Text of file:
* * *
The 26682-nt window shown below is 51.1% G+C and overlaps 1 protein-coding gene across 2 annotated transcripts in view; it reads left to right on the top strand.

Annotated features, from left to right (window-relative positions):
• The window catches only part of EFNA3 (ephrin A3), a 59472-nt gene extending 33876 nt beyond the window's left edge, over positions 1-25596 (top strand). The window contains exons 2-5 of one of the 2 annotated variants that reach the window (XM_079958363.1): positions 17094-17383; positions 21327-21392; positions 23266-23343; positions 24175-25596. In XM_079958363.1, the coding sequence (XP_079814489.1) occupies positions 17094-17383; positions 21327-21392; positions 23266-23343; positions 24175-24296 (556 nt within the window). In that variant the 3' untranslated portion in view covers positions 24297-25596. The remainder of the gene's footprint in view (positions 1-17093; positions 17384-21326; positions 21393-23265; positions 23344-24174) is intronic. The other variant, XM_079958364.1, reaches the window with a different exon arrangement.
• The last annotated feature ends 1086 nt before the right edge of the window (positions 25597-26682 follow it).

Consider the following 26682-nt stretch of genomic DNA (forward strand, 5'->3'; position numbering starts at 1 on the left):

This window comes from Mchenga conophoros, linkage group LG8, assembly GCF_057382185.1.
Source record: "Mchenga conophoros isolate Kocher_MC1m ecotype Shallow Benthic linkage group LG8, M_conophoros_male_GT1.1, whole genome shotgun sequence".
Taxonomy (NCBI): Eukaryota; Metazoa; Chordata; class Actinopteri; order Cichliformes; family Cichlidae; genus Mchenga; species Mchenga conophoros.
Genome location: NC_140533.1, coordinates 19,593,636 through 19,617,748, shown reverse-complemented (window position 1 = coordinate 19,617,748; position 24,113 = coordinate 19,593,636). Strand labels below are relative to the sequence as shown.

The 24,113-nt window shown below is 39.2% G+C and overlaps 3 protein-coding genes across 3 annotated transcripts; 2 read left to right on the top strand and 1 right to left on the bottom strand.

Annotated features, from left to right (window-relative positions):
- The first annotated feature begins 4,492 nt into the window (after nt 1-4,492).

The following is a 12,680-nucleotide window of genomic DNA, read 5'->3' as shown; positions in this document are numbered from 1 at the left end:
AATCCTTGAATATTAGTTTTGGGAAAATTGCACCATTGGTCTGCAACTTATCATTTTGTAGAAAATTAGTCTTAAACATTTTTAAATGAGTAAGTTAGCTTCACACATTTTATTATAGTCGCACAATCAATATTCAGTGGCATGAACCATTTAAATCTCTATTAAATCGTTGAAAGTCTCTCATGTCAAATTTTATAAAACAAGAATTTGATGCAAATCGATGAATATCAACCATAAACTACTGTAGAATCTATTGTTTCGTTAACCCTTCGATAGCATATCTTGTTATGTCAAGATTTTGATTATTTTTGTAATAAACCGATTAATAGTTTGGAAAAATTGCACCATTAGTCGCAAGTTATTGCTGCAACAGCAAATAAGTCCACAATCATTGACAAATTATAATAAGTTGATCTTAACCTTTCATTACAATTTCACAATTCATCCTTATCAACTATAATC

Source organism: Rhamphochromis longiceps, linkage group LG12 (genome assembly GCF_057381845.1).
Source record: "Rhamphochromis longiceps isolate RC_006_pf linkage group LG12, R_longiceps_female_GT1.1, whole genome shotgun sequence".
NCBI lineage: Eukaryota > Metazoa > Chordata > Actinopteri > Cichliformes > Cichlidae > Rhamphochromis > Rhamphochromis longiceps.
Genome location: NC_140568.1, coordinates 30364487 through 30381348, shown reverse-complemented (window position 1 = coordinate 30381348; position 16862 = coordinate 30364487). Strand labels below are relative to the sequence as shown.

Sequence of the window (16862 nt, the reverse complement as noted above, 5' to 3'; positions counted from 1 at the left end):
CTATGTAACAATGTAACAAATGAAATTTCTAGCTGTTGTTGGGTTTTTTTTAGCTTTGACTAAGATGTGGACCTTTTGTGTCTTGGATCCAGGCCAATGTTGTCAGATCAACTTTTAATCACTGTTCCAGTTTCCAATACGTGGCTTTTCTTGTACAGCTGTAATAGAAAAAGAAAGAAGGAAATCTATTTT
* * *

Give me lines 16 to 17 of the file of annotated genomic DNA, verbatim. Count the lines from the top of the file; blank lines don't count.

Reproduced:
Source record: "Rhamphochromis longiceps isolate RC_006_pf linkage group LG12, R_longiceps_female_GT1.1, whole genome shotgun sequence".
NCBI lineage: Eukaryota > Metazoa > Chordata > Actinopteri > Cichliformes > Cichlidae > Rhamphochromis > Rhamphochromis longiceps.